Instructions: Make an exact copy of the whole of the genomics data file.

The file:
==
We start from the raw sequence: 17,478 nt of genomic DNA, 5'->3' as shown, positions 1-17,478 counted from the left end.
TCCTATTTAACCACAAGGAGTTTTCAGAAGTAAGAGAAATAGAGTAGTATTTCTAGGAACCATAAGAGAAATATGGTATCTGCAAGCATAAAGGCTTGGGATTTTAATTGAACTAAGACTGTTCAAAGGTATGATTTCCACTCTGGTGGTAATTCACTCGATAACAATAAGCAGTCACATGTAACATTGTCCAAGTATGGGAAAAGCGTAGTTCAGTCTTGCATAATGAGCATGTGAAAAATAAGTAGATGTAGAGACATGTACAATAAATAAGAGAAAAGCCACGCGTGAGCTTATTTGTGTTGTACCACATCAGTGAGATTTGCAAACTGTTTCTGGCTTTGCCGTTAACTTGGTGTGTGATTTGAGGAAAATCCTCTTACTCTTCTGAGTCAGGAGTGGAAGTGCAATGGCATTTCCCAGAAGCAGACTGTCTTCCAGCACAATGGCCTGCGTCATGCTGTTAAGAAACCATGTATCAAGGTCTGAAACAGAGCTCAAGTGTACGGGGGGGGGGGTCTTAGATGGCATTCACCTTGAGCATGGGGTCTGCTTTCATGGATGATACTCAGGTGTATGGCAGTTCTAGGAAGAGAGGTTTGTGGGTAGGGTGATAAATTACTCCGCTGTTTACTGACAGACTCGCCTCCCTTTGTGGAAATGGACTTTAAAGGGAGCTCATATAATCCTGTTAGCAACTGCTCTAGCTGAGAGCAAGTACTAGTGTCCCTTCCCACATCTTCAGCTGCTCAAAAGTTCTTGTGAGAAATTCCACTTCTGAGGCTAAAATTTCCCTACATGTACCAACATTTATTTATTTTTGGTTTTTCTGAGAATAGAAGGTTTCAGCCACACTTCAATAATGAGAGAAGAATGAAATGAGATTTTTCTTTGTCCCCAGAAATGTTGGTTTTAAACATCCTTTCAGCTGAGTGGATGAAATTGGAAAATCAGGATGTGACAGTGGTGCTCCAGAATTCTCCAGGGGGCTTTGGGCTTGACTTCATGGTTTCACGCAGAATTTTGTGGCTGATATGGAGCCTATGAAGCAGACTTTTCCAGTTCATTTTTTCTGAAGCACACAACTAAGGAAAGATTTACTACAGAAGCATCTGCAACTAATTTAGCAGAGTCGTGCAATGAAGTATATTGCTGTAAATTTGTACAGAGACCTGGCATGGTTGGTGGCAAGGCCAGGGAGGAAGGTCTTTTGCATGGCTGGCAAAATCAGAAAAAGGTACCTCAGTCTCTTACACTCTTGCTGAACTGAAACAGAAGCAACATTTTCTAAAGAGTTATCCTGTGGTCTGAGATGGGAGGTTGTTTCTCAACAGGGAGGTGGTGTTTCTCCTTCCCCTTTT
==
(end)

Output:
We start from the raw sequence: 17,478 nt of genomic DNA, 5'->3' as shown, positions 1-17,478 counted from the left end.
TCCTATTTAACCACAAGGAGTTTTCAGAAGTAAGAGAAATAGAGTAGTATTTCTAGGAACCATAAGAGAAATATGGTATCTGCAAGCATAAAGGCTTGGGATTTTAATTGAACTAAGACTGTTCAAAGGTATGATTTCCACTCTGGTGGTAATTCACTCGATAACAATAAGCAGTCACATGTAACATTGTCCAAGTATGGGAAAAGCGTAGTTCAGTCTTGCATAATGAGCATGTGAAAAATAAGTAGATGTAGAGACATGTACAATAAATAAGAGAAAAGCCACGCGTGAGCTTATTTGTGTTGTACCACATCAGTGAGATTTGCAAACTGTTTCTGGCTTTGCCGTTAACTTGGTGTGTGATTTGAGGAAAATCCTCTTACTCTTCTGAGTCAGGAGTGGAAGTGCAATGGCATTTCCCAGAAGCAGACTGTCTTCCAGCACAATGGCCTGCGTCATGCTGTTAAGAAACCATGTATCAAGGTCTGAAACAGAGCTCAAGTGTACGGGGGGGGGGGTCTTAGATGGCATTCACCTTGAGCATGGGGTCTGCTTTCATGGATGATACTCAGGTGTATGGCAGTTCTAGGAAGAGAGGTTTGTGGGTAGGGTGATAAATTACTCCGCTGTTTACTGACAGACTCGCCTCCCTTTGTGGAAATGGACTTTAAAGGGAGCTCATATAATCCTGTTAGCAACTGCTCTAGCTGAGAGCAAGTACTAGTGTCCCTTCCCACATCTTCAGCTGCTCAAAAGTTCTTGTGAGAAATTCCACTTCTGAGGCTAAAATTTCCCTACATGTACCAACATTTATTTATTTTTGGTTTTTCTGAGAATAGAAGGTTTCAGCCACACTTCAATAATGAGAGAAGAATGAAATGAGATTTTTCTTTGTCCCCAGAAATGTTGGTTTTAAACATCCTTTCAGCTGAGTGGATGAAATTGGAAAATCAGGATGTGACAGTGGTGCTCCAGAATTCTCCAGGGGGCTTTGGGCTTGACTTCATGGTTTCACGCAGAATTTTGTGGCTGATATGGAGCCTATGAAGCAGACTTTTCCAGTTCATTTTTTCTGAAGCACACAACTAAGGAAAGATTTACTACAGAAGCATCTGCAACTAATTTAGCAGAGTCGTGCAATGAAGTATATTGCTGTAAATTTGTACAGAGACCTGGCATGGTTGGTGGCAAGGCCAGGGAGGAAGGTCTTTTGCATGGCTGGCAAAATCAGAAAAAGGTACCTCAGTCTCTTACACTCTTGCTGAACTGAAACAGAAGCAACATTTTCTAAAGAGTTATCCTGTGGTCTGAGATGGGAGGTTGTTTCTCAACAGGGAGGTGGTGTTTCTCCTTCCCCTTTT